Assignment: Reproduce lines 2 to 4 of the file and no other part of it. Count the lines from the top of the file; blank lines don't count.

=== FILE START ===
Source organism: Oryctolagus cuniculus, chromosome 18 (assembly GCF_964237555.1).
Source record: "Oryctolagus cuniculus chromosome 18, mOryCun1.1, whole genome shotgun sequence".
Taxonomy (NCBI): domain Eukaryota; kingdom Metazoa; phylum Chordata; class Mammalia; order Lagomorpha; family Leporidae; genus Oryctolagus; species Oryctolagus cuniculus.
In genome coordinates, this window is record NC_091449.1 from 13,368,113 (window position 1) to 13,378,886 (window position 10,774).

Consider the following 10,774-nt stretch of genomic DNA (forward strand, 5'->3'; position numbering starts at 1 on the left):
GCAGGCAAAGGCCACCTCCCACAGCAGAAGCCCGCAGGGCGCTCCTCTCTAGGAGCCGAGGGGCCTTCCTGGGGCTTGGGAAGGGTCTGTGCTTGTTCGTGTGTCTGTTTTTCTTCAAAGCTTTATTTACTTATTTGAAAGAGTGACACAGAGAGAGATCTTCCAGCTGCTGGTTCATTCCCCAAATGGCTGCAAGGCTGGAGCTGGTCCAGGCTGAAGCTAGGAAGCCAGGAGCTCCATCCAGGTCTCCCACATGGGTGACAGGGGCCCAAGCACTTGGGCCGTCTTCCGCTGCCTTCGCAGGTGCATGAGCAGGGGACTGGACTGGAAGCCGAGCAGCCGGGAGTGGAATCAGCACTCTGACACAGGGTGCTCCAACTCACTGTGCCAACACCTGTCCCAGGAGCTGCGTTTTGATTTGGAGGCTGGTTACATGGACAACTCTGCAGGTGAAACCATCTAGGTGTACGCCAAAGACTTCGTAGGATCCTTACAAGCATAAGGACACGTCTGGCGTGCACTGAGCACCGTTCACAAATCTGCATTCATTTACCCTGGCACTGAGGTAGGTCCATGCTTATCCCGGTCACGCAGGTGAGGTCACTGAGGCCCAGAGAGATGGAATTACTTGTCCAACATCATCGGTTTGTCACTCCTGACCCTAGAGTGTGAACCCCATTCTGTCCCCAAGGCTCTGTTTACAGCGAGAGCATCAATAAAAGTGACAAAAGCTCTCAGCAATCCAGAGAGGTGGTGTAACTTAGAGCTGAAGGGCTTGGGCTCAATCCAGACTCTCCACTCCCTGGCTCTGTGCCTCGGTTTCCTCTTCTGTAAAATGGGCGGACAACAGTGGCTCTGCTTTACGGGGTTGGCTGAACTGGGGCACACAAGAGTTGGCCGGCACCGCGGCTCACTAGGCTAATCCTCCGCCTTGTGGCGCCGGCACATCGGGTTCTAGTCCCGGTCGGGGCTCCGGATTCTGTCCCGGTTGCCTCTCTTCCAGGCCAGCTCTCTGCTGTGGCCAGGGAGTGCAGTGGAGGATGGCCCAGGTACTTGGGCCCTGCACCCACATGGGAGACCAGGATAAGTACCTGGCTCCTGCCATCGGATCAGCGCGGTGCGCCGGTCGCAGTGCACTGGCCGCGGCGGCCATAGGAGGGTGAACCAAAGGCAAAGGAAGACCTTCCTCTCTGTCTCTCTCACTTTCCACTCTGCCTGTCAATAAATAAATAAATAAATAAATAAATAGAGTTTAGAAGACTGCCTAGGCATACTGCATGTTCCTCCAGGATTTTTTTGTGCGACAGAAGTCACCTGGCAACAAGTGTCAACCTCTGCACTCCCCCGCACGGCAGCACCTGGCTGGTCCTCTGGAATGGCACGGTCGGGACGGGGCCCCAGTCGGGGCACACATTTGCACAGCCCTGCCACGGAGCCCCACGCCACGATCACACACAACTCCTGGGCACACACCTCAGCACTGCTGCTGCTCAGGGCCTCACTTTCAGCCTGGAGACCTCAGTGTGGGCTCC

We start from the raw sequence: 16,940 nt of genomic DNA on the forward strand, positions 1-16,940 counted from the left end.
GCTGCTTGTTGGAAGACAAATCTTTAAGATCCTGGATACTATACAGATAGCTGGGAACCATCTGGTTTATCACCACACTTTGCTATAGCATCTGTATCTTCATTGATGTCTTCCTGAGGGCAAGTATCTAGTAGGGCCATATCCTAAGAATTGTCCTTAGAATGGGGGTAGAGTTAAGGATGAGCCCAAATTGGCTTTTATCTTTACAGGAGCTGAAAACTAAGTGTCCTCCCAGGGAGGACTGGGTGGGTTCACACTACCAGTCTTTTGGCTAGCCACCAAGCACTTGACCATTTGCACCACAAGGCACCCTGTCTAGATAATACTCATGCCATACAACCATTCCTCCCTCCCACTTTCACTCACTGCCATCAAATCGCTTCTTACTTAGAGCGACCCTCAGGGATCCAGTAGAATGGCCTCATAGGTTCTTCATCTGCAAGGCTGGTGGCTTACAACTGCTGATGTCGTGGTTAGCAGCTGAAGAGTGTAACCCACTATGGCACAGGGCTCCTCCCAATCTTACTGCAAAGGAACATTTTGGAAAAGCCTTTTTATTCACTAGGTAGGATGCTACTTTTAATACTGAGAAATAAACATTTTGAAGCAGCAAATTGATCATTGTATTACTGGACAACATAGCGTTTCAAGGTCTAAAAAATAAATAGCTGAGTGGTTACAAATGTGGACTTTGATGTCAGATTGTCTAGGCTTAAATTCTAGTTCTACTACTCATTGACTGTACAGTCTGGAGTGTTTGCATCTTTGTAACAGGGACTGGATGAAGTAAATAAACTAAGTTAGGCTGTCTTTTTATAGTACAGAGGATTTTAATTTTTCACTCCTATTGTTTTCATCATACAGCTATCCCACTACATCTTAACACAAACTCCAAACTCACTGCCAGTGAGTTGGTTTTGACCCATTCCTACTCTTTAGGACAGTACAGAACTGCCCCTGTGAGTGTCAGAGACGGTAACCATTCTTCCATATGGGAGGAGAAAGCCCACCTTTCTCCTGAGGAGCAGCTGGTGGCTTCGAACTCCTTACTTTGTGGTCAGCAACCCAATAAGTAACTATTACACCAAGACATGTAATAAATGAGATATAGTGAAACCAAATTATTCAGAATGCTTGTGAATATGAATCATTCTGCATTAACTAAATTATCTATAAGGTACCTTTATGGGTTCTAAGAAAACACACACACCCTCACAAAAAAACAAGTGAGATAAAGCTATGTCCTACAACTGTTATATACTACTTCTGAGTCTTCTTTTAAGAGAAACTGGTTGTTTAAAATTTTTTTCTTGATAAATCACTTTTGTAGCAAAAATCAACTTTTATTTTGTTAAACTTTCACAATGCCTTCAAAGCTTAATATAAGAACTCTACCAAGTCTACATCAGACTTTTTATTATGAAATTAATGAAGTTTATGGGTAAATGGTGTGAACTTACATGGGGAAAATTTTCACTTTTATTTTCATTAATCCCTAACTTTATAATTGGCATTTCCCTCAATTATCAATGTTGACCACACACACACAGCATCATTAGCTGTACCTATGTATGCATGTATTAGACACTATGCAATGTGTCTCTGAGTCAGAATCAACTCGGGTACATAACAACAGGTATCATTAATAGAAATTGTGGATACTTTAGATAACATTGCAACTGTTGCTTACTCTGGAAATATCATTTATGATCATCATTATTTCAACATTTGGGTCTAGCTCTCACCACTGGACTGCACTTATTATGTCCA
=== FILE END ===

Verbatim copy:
Source record: "Oryctolagus cuniculus chromosome 18, mOryCun1.1, whole genome shotgun sequence".
Taxonomy (NCBI): domain Eukaryota; kingdom Metazoa; phylum Chordata; class Mammalia; order Lagomorpha; family Leporidae; genus Oryctolagus; species Oryctolagus cuniculus.
In genome coordinates, this window is record NC_091449.1 from 13,368,113 (window position 1) to 13,378,886 (window position 10,774).